This project seeks to explore the film genre of horror, and within that, its representation of women. With a territory surroudning the representation of women in horror, the objects of this project consist of a selection of horror films, most notably slashers from the 1970’s and 80’s. These include The Texas Chainsaw Massacre I & II, Halloween, Aliens, and the non-slasher Videodrome. The overall aim of the projects was to discover how a genre so fixated on producing an atmosphere of fear from the physical mutilation and sexual assault of women could be anything but negative representation. However, through the researching and writing of the project, it was discovered that, through the exploitation of cultural taboos, the horror provides space for concepts of female agency, inverted male-female dynamic, and critiques of existing gendered issues of domestic violence and the sexual exploitation industry, to be explored in ways which other film genres do not allow. Moreover, horror has always existed as a medium for representation, specifically for women, compared to more commercially and critically successful films have not.
Through utilizing Freudian psychoanalysis, and screen theory, this project dives into the aforementioned films, as to derive how female characters within the films are represented, through their costuming, framing, and overall qualities. In addition, Simone De Beauvoir’s The Second Sex allows an application of feminist philosophy to the project, providing depth to the politically/culturally systemic nature to the representation of women in the broader sense. Furthermore, her reference to the Hegelian Slave-Master dialectic assisted in the analysis of the discussed films.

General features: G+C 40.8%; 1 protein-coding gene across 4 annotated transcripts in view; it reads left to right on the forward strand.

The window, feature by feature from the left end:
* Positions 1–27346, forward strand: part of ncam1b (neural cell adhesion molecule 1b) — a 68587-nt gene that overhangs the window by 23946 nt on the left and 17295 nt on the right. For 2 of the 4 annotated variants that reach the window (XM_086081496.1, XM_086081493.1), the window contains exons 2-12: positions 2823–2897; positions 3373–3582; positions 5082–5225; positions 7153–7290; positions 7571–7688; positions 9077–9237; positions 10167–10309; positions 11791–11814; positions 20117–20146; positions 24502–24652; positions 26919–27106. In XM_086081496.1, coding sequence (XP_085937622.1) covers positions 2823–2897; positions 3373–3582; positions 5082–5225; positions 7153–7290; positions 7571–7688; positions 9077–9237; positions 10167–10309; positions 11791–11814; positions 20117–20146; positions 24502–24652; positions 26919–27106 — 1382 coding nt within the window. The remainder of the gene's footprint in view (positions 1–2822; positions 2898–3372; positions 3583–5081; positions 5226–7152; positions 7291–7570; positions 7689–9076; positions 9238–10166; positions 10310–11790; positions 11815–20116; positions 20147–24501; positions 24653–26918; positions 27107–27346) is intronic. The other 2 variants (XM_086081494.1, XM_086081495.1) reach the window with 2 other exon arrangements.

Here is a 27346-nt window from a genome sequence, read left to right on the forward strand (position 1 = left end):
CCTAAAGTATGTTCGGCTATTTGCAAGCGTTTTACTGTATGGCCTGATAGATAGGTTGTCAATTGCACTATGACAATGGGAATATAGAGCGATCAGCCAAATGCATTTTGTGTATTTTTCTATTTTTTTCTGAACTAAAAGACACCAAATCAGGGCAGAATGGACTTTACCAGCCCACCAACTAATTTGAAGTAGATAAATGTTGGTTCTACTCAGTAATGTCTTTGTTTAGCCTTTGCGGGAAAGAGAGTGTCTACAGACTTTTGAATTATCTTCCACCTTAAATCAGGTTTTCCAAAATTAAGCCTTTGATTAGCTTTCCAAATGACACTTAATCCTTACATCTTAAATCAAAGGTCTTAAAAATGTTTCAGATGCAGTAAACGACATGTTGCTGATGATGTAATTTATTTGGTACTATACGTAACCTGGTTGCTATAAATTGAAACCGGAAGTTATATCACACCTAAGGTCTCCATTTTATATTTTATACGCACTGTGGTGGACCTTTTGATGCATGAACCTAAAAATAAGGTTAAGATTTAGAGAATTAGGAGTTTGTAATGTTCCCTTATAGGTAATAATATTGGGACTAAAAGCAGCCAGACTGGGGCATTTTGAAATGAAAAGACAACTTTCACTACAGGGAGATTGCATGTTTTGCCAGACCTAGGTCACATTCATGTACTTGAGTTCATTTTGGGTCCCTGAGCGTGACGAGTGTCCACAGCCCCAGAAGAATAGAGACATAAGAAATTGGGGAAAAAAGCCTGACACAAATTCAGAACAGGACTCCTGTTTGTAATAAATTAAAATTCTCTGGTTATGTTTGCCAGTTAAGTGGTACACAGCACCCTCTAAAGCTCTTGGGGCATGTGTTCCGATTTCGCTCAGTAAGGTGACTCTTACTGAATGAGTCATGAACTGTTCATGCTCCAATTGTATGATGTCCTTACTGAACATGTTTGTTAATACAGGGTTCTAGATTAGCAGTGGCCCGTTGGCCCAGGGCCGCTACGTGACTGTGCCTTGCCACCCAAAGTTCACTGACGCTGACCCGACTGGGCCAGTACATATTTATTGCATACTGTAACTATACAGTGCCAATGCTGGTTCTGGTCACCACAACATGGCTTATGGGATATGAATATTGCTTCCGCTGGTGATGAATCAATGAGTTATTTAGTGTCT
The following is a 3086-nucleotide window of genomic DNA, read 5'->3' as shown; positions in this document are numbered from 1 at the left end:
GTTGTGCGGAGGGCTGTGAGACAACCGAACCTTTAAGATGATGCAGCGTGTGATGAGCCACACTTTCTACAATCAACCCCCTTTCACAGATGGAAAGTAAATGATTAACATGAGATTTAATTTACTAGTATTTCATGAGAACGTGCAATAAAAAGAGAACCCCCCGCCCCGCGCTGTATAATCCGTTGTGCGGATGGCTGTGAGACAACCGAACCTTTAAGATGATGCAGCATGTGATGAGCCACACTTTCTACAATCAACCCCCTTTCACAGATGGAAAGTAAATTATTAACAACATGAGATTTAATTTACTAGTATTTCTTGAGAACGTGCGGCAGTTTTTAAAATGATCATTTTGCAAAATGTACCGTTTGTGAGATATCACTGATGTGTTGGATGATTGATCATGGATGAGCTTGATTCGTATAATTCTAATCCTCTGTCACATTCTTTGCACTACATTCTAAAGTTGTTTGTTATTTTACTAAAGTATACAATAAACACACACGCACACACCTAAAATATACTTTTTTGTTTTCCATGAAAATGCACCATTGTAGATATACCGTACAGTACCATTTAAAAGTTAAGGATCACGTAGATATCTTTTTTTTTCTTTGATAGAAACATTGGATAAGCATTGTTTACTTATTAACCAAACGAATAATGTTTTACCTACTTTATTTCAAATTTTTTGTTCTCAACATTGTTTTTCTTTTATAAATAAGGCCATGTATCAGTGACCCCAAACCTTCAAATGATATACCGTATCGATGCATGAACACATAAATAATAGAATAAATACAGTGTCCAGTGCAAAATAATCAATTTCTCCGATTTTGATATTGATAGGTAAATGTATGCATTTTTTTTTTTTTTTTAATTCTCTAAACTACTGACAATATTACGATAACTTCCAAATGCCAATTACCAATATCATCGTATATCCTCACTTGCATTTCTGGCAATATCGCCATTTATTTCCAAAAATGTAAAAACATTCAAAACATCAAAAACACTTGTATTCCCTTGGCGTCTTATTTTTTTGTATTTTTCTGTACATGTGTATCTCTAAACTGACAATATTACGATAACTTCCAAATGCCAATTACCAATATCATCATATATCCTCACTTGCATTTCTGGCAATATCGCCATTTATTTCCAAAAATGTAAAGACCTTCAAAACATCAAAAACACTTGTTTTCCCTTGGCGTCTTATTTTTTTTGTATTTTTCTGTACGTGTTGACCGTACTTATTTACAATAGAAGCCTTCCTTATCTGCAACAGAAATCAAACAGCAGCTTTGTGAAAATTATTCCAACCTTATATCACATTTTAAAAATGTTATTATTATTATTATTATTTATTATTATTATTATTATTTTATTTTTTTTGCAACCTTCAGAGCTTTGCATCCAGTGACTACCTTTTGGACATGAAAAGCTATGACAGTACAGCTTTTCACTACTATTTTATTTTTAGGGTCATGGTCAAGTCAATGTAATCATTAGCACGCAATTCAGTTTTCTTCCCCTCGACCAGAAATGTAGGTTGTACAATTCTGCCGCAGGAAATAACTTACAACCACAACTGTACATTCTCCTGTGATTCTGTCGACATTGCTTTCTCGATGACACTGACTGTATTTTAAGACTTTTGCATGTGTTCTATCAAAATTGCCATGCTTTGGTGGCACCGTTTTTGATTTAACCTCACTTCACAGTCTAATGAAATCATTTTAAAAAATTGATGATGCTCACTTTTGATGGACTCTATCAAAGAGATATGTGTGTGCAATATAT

Other texts used within the project include Laura Mulvey’s ‘Visual Pleasure and Narrative Cinema’, Coral J. Clover’s Men, Women and Chainsaws, and Erin Harrington’s ‘Gyneohorror: Women, Monstrosity & Horror Film’.

2022 Abstracts Stage 2

A Discussion of the Psychic Mechanisms Within Cinematic Catharsis

The emotional release that is often felt by spectators when observing cinema is an interesting focus in the context for Freud’s catharsis, as early cinema was still developing as an art form when he wrote his various works. He extensively discussed the psychic mechanisms at play during dreams, fantasy and even when telling jokes yet applying his theories of repression and the unconscious to cinema specifically has produced insight into the unique experience of being a spectator to cinema.

This dissertation explores the role of catharsis in cinema, focusing on the 2016 television series ‘Fleabag’ and analysing the psychic mechanisms at play during such catharsis. My object therefore is Cinema and Fleabag and the territory is catharsis.
Cinema is referenced through a variety of secondary sources and Fleabag is referenced through Phoebe Waller- Bridge’s original scripts- The Scriptures (2020).
Aristotelian Catharsis is reference through his Poetics (1995) which influenced Freudian catharsis as demonstrated in Breuer and Freud’s Studies in Hysteria (2004) which describe a therapeutic technique which harnesses the process of catharsis to treat neurotic patients. Finally, I discuss the feminine experience of catharsis with reference to the popular culture term dissociative feminism, relating it to Simone de Beauvoir’s The Second Sex (2011).

By the above primary thinkers, my project demonstrates that the process of cinematic catharsis is purgative because it facilitates a processing of unconscious conflict, even if we are unaware of it.

2021 Abstracts Stage 2

Reconciling Both Sides of Oneself: Using Freudian & Lacanian Psychoanalytic Theory to Deconstruct Tony Soprano.